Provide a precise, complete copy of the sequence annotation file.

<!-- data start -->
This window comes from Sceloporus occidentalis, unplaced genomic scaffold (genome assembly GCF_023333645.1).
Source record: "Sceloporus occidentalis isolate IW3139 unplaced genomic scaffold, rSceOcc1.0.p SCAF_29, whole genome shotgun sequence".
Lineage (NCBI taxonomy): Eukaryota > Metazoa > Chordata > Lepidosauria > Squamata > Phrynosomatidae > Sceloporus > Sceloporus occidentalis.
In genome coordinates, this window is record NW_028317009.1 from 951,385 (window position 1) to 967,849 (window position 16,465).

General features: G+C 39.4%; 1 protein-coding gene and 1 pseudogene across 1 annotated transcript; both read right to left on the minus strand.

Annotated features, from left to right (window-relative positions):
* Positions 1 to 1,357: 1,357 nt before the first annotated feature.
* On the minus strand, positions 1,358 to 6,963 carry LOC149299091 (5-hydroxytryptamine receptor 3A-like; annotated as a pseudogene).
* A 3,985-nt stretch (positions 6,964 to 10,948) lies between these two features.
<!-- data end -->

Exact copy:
This window comes from Sceloporus occidentalis, unplaced genomic scaffold (genome assembly GCF_023333645.1).
Source record: "Sceloporus occidentalis isolate IW3139 unplaced genomic scaffold, rSceOcc1.0.p SCAF_29, whole genome shotgun sequence".
Lineage (NCBI taxonomy): Eukaryota > Metazoa > Chordata > Lepidosauria > Squamata > Phrynosomatidae > Sceloporus > Sceloporus occidentalis.
In genome coordinates, this window is record NW_028317009.1 from 951,385 (window position 1) to 967,849 (window position 16,465).

General features: G+C 39.4%; 1 protein-coding gene and 1 pseudogene across 1 annotated transcript; both read right to left on the minus strand.

Annotated features, from left to right (window-relative positions):
* Positions 1 to 1,357: 1,357 nt before the first annotated feature.
* On the minus strand, positions 1,358 to 6,963 carry LOC149299091 (5-hydroxytryptamine receptor 3A-like; annotated as a pseudogene).
* A 3,985-nt stretch (positions 6,964 to 10,948) lies between these two features.